Weâ€™ve got Jean-Luc Picard, who is INSTANTLY portrayed as more cold than Captain Kirk ever was. I LOVE IT. I mean, if thereâ€™s anyone here whoâ€™s most like Kirk, that would be Riker. This episode establishes the power dynamic between the two of them. Picard is powerful, dominating, but well aware that this makes him intimidating. Riker, so far, seems eager to be a part of command. Iâ€™m interested to see how much theyâ€™ll develop the relationship between him and Picard, given that Picard has asked him to step in so that he doesnâ€™t come off like an asshole. Another character dynamic I picked up on is Yar and Picard; she seems to be the youngest of the bunch, not counting Wesley, and sheâ€™s VERY, VERY PROTECTIVE of everyone around her. Which Iâ€™m totally into, since the show is already subverting expected gender roles through her. Sheâ€™s the first (and only!) person to throw a punch in this episode, and she does so out of a deep love for Starfleet and her fellow crew. Iâ€™M INTO THIS. MORE PLEASE.
I donâ€™t quite understand the role of the other woman on the ship, but I noticed that Picard relied on her a couple times for advice, so I wonder why she provides him guidance. I donâ€™t imagine thatâ€™s quite like the role Riker will play. Well, obviously, since she can READ MINDS or something. WHATâ€™S THAT ABOUT? And what of Worf? I was pretty damn shocked to see a Klingon onboard, so Iâ€™m assuming that something happened sinceÂ The Original Series ended that would explainÂ whyÂ the Federation now trusts the Klingons. Whatâ€™s fascinating is that youâ€™d think that since Worf is a non-human species, heâ€™d fall into the role that Spock played. But no, Iâ€™d say Data is a lot closer to Spock. (I mean, if Bones says so, then itâ€™s canon. HAHAHAHA Iâ€™M TOTALLY FINE WITH BONESâ€™S APPEARANCE HERE. NO PROBLEMS. TOTALLY OKAY.) Thatâ€™s not to say heâ€™s the same character; heâ€™s utterly inhuman as an android, but I can see how the show might be able to build off of this characterization for both humor and insight.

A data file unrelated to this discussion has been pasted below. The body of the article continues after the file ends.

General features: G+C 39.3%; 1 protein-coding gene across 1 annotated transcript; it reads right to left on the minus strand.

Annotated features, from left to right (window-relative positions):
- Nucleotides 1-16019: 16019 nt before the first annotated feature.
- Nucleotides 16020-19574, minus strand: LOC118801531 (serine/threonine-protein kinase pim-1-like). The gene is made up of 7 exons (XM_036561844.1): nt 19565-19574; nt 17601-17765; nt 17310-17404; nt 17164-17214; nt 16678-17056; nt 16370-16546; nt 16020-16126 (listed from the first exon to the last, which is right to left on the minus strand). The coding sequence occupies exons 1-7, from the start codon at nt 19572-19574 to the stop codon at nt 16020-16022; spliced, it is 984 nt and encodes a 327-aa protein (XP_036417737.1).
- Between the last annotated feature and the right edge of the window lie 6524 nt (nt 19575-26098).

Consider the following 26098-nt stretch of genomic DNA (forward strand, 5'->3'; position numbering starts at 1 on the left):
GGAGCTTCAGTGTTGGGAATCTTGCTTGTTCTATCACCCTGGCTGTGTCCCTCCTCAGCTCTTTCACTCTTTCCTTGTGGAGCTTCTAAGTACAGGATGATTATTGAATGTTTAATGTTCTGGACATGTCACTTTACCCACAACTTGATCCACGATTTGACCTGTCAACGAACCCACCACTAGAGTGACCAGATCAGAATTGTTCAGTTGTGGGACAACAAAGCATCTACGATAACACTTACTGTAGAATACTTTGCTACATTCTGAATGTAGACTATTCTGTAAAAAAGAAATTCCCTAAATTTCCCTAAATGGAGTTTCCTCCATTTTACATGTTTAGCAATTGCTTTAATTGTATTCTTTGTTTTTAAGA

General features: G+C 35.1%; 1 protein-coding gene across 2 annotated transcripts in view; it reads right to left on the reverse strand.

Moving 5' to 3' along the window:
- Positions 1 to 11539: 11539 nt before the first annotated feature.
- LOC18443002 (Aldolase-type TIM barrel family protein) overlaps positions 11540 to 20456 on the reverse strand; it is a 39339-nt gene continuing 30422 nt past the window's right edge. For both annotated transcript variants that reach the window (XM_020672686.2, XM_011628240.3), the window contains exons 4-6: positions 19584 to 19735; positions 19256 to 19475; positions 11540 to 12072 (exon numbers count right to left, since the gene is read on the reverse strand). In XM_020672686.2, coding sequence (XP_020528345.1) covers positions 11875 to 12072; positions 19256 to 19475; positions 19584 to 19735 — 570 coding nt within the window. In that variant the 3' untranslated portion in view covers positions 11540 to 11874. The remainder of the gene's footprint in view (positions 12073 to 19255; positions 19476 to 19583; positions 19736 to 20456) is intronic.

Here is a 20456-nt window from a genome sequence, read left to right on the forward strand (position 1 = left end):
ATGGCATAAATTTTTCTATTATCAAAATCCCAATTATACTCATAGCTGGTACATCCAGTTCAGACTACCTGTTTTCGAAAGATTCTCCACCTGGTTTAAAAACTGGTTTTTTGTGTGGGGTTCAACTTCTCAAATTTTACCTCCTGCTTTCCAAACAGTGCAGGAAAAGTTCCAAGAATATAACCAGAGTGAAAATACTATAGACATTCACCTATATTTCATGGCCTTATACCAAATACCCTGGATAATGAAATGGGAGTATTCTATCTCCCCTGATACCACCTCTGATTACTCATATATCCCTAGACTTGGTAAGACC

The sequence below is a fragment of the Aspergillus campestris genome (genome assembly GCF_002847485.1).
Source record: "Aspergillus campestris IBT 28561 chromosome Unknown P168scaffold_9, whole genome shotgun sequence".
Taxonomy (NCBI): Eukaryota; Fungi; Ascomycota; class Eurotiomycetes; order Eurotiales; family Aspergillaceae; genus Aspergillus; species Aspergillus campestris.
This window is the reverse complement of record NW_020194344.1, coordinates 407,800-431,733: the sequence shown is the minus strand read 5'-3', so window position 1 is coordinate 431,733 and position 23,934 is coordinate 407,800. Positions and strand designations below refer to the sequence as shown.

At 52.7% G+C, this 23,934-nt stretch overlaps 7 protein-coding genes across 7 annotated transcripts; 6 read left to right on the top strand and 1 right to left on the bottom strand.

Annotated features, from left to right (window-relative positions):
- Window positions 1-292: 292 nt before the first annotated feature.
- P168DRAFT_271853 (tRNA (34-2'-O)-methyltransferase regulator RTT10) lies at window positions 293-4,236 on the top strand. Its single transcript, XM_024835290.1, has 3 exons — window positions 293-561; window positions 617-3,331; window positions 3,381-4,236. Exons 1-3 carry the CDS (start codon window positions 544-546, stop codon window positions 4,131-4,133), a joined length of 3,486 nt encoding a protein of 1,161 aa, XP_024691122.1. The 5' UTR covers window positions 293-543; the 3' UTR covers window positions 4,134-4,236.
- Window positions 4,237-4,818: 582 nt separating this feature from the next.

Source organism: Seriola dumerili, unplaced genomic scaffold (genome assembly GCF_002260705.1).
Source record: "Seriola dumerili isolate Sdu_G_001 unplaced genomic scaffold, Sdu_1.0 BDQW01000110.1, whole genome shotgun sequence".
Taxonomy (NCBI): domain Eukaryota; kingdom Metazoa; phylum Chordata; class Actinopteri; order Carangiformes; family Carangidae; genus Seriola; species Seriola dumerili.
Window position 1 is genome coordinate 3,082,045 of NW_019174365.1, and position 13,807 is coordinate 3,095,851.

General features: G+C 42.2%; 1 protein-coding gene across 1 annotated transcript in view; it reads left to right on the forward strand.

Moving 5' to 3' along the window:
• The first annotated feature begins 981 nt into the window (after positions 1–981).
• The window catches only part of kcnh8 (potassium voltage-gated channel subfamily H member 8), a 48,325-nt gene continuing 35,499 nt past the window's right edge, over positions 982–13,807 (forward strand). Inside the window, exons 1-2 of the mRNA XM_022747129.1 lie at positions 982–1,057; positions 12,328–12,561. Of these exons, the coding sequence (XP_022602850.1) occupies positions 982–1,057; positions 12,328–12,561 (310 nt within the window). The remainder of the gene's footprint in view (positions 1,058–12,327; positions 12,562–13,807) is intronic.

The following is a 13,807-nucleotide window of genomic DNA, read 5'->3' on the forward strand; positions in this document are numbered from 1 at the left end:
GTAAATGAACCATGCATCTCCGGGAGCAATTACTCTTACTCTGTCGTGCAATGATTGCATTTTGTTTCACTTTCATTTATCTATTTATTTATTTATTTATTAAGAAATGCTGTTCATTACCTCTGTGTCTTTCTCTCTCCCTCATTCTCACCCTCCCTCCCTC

As for the story? I donâ€™t quite know what to think because Iâ€™ve seen so little of it. I loved the court sequence for its weirdness and brutality, but all the stuff on Deneb hasnâ€™t been developed much. Theyâ€™ve got access to some sort of power that allows them to manipulate matter, and we saw that one dude talking toâ€¦ nothing? The air? A GHOST??? Something must be up, but I donâ€™t know how thatâ€™ll work as a test for humanity, nor why Q is so insistent that Picard will fail. I think Iâ€™ll save my commentary on that for the second half of this pilot.
But I did want to say that THIS WAS SO TERRIBLY EXCITING TO WATCH. Look, I know aÂ lot of people who count this as their entrance to this fandom and to science fiction. (Thank you to those same people for not spoiling me!) Having made my way throughÂ The Original Series and the utterly fantastic films that came out prior toÂ The Next Generation, Iâ€™ve been pretty damn excited myself to get here. I want to know why yâ€™all love this, and â€œBecause Patrick Stewart is on itâ€ will have to suffice for now. (Itâ€™s a great reason.) How did this show challenge things established by the original show? How did it build from it? What did it do to make it so beloved? Why am I not best friends with Levar Burton? (Seriously, yâ€™all, how has this not happened yet?) I donâ€™t know how this show will unfold; I donâ€™t know any of the characters not introduced yet; I donâ€™t know if weâ€™ll get any serialization; and I donâ€™t know where this takes place within this established universe. That sense of ignorance is a thrilling thing for me, and I mean that. I love watching television without knowing what the fuck Iâ€™m getting into, and with an episode as bizarre as this, I feel like Iâ€™m off to the right start.
The video for the first part of â€œEncounter at Farpointâ€ can be downloaded here for $0.99. (I have had to retire my policy of giving the first episode away for free. My hosting costs are skyrocketing, and Iâ€™d rather not change the price of anything for yâ€™all. Thanks for understanding!)